“And God said to Moses, ‘I AM WHO I AM.’ And He said, “‘Thus you shall say to the children of Israel, ‘I AM has sent me to you.'” 15 Moreover God said to Moses, “Thus you shall say to the children of Israel: ‘The Lord God of your fathers, the God of Abraham, the God of Isaac, and the God of Jacob, has sent me to you. This is My name forever, and this is My memorial to all generations.'”” Exodus 3:14, 15
The name of the Lord who would accomplish this is I AM. But His name is also explained as “the God of Abraham, the God of Isaac, and the God of Jacob.” He isn’t just the God of Abraham. Nor is He the God of Abraham and Isaac. He is “the God of Abraham, of Isaac, and of Jacob.” The land belongs to this group of people.
We cannot go back to Abraham and thus include Ishmael and his descendants. Nor can we stop at Isaac and include the Edomites. These people could come under the umbrella of the larger group if they met the Lord’s requirements, but they don’t automatically have a right to the land, apart from what God will do through Israel.
12 that you shall set apart to the Lord all that open the womb,
This takes us right back to Exodus 13:1 & 2 –
“Then the Lord spoke to Moses, saying, 2 ‘Consecrate to Me all the firstborn, whatever opens the womb among the children of Israel, both of man and beast; it is Mine.'”
At that time, the word for “consecrate” was qaddash. In verse 12, the word for “set apart” is abar. The idea is that they were to be separated from the rest of the flock so that they wouldn’t be mixed in with those which were “not sanctified.” A picture is being given for us to see.
God is using animals to show us pictures of us as believers. First it was of Israel, later of the people of His church. As Paul says in 2 Corinthians 6 –
‘Come out from among them
And be separate, says the Lord.
Do not touch what is unclean,
And I will receive you.’
18 ‘I will be a Father to you,
And you shall be My sons and daughters,
Says the Lord Almighty.'” 2 Corinthians 6:17, 18
It needs to be noted that immediately after verses 1 & 2, which detailed the consecration of the firstborn, the instructions for the Feast of Unleavened Bread were given, which we looked at in detail last week.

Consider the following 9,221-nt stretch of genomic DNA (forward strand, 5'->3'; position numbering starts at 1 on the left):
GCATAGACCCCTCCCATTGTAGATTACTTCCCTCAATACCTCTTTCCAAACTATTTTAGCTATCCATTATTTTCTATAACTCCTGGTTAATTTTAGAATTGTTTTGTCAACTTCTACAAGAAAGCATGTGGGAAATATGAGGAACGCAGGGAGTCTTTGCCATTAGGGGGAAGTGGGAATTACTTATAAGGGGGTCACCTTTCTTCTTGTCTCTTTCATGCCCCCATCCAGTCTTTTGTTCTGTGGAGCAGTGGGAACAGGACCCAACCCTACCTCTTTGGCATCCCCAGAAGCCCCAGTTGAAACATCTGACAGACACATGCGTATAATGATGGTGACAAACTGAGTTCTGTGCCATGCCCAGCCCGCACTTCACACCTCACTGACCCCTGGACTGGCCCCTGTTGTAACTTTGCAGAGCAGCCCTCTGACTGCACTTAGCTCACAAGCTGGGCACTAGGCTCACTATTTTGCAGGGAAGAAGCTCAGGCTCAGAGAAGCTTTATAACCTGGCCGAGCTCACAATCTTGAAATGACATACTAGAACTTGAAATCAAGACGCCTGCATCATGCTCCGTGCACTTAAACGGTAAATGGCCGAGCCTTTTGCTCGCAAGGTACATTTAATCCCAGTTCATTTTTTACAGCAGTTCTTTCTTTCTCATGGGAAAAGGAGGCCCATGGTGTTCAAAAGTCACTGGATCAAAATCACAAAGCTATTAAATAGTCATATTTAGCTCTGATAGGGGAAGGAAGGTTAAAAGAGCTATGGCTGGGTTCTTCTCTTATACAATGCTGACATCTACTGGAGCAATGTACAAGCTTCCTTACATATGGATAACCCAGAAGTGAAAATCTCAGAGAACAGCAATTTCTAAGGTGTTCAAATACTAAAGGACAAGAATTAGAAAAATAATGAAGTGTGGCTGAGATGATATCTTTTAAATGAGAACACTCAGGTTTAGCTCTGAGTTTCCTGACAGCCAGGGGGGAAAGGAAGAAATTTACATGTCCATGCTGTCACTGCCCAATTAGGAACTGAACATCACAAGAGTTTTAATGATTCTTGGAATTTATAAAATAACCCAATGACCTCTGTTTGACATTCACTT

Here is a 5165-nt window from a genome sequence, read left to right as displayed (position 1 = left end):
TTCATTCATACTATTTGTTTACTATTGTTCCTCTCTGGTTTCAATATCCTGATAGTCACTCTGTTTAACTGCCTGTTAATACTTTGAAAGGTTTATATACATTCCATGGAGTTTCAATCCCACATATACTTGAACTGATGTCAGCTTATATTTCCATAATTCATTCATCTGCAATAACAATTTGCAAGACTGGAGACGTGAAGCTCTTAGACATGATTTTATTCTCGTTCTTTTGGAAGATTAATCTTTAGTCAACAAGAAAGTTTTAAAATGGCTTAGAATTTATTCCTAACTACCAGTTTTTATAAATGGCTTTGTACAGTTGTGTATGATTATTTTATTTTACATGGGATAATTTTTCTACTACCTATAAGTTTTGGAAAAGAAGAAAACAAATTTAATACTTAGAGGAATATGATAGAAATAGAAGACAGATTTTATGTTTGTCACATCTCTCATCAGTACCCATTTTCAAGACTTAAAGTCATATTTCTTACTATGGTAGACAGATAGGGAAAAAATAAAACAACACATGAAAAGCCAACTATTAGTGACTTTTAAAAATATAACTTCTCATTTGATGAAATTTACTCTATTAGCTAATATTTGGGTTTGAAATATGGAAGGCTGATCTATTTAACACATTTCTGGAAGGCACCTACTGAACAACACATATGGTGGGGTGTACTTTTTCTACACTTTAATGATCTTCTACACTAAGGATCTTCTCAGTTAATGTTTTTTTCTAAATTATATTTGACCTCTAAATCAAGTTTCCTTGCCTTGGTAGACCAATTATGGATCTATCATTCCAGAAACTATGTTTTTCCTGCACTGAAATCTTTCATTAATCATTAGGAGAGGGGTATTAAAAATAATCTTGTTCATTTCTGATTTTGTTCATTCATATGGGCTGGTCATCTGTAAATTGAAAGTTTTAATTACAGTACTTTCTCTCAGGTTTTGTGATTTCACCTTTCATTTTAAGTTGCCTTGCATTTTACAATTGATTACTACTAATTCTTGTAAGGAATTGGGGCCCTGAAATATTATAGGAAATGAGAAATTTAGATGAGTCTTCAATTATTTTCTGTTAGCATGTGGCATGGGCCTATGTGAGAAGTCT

The instructions in verse 3 & 4 were addressed with plural pronouns, but verses 5-10 were singular. Now, as soon as those verses are complete, we again come back to the setting apart of the firstborn.
The Lord is then showing us that the two accounts are tied together. The sanctification of the firstborn is related to the sanctification of the people who will observe the Feast of Unleavened Bread. This is obvious, but it will become even more obvious when we arrive at verse 16.
This general expression “set apart to the Lord all that open the womb” will be more fully itemized and explained as well. There will be three distinct categories noted. The first is found in the continuation of verse 12…
12 (con’t) that is, every firstborn that comes from an animal which you have; the males shall be the Lord’s.
Although not explicitly stated yet, this first category is considered as the oxen, sheep, and goats which are considered clean domestic animals. Later, animals that are considered clean or unclean will be specified. However, for now only the general term behemah or “beast” is given.
The word for “that comes” as in “every firstborn that comes” is the word sheger. This is its first of only five uses in the OT. The other four are all in Deuteronomy. It generally means “increase.” It is this firstborn of the increase which specifically belongs to the Lord. However, there is a qualifier. It only applies to the firstborn which is a male.
Later in Exodus 22, it will state that the animal wasn’t to be given to the Lord until the eighth day after the birth. Then in Deuteronomy 15, it will again be modified to state that any animal with any defect, such as being blind or lame or any other serious defect, was not to be sacrificed. Instead, it could be eaten at home.
13 But every firstborn of a donkey you shall redeem with a lamb;
The donkey here is given as the example of an unclean animal. This is the second distinct category of firstborn. Such a domestic animal was not to be given to the Lord. Instead, in its place a lamb (or a goat – it is a general term that is used here), which is a clean animal, was to be given to Him.
This is the first time that the word padah, or “redeem” is used in the Bible. It will be used four times here, three in verse 13 and again in 15. It can mean to rescue, ransom, deliver, etc. It is given as a way of purchasing a life from death or servitude.